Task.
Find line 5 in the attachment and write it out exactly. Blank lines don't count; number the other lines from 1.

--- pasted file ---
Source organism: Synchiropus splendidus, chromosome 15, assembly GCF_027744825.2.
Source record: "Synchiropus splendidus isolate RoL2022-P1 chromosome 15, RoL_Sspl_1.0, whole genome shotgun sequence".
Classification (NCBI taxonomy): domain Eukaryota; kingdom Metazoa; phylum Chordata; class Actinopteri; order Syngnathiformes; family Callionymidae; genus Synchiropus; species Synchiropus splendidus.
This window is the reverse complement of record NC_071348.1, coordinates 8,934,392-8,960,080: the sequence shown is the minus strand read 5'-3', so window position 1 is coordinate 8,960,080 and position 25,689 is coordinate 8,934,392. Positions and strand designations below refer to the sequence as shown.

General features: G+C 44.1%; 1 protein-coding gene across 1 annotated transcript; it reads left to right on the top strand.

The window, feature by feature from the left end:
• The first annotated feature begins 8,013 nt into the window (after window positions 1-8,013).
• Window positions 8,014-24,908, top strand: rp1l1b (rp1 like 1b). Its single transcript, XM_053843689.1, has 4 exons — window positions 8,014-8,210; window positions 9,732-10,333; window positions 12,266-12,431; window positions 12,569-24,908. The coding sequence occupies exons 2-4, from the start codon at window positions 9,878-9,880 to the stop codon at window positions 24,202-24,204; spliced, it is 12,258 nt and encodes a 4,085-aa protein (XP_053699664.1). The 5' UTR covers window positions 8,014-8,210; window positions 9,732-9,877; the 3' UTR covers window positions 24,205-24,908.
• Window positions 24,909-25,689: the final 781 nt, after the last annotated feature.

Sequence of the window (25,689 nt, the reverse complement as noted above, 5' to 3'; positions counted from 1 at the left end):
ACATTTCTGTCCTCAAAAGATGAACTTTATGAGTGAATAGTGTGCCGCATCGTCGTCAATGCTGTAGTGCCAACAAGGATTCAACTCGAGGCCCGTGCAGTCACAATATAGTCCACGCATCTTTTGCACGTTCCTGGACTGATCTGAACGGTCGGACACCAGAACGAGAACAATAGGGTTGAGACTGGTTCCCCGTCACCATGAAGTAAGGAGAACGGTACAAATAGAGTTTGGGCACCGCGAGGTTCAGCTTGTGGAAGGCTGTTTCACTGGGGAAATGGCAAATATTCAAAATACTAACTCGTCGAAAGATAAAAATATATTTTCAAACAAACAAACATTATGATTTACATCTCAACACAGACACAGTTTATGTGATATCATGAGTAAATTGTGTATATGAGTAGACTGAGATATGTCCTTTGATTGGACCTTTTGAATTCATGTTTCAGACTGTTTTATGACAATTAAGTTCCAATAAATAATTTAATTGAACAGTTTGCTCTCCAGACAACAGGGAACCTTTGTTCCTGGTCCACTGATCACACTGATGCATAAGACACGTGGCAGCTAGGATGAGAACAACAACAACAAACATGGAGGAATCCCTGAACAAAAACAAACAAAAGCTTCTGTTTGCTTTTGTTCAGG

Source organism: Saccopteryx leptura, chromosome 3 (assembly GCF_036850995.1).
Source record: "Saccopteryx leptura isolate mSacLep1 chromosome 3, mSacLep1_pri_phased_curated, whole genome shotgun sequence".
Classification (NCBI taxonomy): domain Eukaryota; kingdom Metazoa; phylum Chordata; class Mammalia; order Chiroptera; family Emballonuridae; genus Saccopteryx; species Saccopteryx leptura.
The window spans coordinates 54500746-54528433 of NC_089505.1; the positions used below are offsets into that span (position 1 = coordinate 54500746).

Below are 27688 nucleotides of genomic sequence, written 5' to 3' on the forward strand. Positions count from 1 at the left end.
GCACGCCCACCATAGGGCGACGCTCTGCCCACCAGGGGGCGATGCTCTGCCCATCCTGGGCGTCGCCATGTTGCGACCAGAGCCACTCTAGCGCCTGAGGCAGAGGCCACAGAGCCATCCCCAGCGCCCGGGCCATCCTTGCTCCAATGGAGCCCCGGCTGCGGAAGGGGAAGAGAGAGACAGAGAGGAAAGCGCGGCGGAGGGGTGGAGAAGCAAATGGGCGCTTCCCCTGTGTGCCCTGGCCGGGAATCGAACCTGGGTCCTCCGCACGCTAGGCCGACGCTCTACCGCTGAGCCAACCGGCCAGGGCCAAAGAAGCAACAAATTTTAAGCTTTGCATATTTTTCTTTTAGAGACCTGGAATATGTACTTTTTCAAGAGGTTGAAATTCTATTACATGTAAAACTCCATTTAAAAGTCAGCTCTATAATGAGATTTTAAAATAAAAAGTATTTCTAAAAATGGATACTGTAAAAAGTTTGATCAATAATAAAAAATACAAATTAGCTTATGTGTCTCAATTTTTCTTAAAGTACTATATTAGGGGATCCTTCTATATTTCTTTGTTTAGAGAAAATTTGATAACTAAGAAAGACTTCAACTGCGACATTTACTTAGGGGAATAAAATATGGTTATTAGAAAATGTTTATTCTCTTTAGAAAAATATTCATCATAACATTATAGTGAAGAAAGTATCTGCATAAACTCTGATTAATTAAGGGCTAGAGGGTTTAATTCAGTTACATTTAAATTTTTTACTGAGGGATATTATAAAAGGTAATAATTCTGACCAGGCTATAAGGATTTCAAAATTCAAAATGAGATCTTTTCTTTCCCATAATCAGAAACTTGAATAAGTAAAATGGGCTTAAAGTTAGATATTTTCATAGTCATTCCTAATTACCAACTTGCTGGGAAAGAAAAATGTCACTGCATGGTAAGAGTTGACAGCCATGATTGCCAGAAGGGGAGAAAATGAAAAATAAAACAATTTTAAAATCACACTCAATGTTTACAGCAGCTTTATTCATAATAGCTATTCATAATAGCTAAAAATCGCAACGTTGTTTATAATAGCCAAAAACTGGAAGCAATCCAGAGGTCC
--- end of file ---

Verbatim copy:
General features: G+C 44.1%; 1 protein-coding gene across 1 annotated transcript; it reads left to right on the top strand.